Objective:This study proposes an interactionist model of chiropractic care, uses practice observation to ascertain whether this framework is compatible with clinical reality and explores a novel explanation of how chiropractic clinical communication may contribute to healing.

Design:A constructivist inquiry paradigm based upon purposive sampling, grounded theory, inductive analysis and contextual interpretation was used. The compatibility of chiropractic clinical reality with an evolving interactionist model was ascertained through reflection on contemporary literature and practice observation of 208 consultations undertaken by 34 chiropractors working in geographically dispersed areas of Australia. Sample selection used a maximum variation strategy. Triangulation of data collected was undertaken by mailing the clinical communication scenario constructed by the investigator to participating chiropractors for comment and by having 144 patients complete a questionnaire.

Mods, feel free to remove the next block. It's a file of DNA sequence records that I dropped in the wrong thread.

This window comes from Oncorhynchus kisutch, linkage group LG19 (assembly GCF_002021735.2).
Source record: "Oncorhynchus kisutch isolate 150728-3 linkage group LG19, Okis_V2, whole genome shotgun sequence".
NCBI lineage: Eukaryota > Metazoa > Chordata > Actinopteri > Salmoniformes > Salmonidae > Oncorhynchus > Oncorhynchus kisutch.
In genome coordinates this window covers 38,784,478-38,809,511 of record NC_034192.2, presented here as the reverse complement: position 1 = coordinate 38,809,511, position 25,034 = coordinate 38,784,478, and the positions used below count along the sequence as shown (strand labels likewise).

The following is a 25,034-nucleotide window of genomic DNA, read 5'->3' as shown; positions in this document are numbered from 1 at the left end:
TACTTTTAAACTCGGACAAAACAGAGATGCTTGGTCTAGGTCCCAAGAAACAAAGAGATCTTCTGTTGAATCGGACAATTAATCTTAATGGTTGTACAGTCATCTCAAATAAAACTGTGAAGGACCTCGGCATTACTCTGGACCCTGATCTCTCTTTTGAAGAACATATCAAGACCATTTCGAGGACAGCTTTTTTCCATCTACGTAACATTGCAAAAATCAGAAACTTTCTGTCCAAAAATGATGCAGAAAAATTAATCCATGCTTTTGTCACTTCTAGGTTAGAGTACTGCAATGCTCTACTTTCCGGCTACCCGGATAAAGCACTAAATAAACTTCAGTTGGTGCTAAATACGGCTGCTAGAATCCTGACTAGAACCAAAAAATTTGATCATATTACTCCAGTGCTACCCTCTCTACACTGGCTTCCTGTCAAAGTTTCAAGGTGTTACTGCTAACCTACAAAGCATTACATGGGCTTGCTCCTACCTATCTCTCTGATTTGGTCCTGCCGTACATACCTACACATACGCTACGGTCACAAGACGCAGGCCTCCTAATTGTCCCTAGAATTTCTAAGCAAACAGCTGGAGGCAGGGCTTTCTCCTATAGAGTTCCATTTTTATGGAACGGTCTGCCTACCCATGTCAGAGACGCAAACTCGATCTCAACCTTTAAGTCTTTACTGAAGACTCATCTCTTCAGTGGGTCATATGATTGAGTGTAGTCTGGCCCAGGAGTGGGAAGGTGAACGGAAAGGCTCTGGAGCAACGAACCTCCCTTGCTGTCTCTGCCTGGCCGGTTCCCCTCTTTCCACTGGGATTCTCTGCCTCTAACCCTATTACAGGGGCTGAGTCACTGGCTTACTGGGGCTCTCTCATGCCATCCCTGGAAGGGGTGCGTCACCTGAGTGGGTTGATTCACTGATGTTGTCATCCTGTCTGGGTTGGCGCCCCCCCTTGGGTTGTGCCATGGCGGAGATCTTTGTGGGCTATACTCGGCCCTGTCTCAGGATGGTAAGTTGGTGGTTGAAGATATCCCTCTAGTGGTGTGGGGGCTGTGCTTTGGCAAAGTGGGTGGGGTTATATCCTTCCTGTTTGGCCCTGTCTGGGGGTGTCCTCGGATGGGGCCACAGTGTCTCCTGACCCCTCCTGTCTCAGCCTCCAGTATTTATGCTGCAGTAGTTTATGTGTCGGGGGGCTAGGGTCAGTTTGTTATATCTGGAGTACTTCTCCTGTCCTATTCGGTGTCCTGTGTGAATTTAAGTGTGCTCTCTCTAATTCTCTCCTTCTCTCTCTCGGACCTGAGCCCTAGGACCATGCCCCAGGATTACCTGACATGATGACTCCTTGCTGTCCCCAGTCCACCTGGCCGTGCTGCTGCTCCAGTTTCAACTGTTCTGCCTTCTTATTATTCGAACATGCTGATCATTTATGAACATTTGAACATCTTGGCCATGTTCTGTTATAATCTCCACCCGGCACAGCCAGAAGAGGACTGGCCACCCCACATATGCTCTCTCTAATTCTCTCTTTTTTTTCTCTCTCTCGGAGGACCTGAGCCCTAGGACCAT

Results:Interaction observed in chiropractic practice is bidirectional, is both task- and relationship-oriented, and seems to be verbal and nonverbal in nature. Touch, whether diagnostic or therapeutic, emerged as a fundamental feature of chiropractic care.

Conclusion: Verbal and nonverbal communication in chiropractic practice, when analysed within a interactionist framework, can be construed to create an environment conducive to healing by establishing a shared clinical reality. The ability of the consultation to change perceptions and reduce anxiety is presented as a substantial factor contributing to the potency of the chiropractic care. The interactionist model proposed for chiropractic care was found to provide a useful framework for reconceptualizing chiropractic clinical practice. By providing an additional perspective of chiropractic practice, this model enhances discourse on the variables contributing to the success of chiropractic care.

Grant Value: $9,000
Chief Investigator: Dr Jennifer Jamison – RMIT
Status: Complete